Democratic Massachusetts Sen. Elizabeth Warren announced Monday at a CNN town hall in Mississippi that she wants to get rid of the Electoral College.
“Every vote matters, and the way we can make that happen is that we can have national voting, and that means get rid of the Electoral College,” she said at the town hall hosted at Jackson State University. Warren announced her bid for the 2020 presidency on Feb. 9. (RELATED: Possible 2020 Contender Eric Holder Says Electoral College Isn’t ‘Real Democracy’)
“Come a general election, presidential candidates don’t come to places like Mississippi, they’ll come to places like California and Massachusetts because you’re not the ‘battleground’ states,” Warren said, explained her reasoning.
Those who oppose getting rid of the Electoral College argue that future elections would be decided in a handful of populous states like California and New York, permanently disenfranchising voters in smaller states and middle America.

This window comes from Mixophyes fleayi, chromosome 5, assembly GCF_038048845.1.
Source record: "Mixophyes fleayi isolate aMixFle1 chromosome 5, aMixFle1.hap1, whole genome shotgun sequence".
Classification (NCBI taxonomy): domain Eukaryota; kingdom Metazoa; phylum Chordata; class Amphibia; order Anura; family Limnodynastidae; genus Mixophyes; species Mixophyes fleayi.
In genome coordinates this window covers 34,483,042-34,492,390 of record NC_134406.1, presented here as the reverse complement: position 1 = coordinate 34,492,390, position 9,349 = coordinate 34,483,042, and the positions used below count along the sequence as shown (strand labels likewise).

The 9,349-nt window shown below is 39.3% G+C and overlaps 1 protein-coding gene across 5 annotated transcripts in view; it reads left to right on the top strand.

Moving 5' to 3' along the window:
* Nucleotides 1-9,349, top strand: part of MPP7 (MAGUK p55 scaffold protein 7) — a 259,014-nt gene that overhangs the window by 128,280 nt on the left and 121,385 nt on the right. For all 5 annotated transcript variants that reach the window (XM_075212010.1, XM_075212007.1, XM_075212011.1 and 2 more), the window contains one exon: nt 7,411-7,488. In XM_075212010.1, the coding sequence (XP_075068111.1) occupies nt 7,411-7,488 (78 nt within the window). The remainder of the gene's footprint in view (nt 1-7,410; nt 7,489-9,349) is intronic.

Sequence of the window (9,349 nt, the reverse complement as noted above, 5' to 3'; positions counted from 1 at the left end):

“The Electoral College preserves federalism,” explained Julia Shaw at The Heritage Foundation. “It requires a presidential candidate to win simultaneous elections across 50 states and the District of Columbia.”
Mississippi, a smaller state population-wise, ranked 31st for total votes (1,206,357) in the 2016 presidential election. The top 15 states generated more than 90 million, well over half of the 136 million nationwide total. Warren did not elaborate how leaving the Electoral College in favor of a popular vote would make Mississippi more attractive for presidential campaign visits.
Warren also spoke of other policy proposals during Monday’s open forum, including the relocation of Confederate statues to museums and “a constitutional amendment that protects the right to vote for every American citizen and makes sure that vote gets counted.”
Warren also talked about reparations, pledging support for a commission to study the issue “so that our nation can do what’s right and begin to heal.”
The senator did not immediately respond to The Daily Caller News Foundation’s request for comment.
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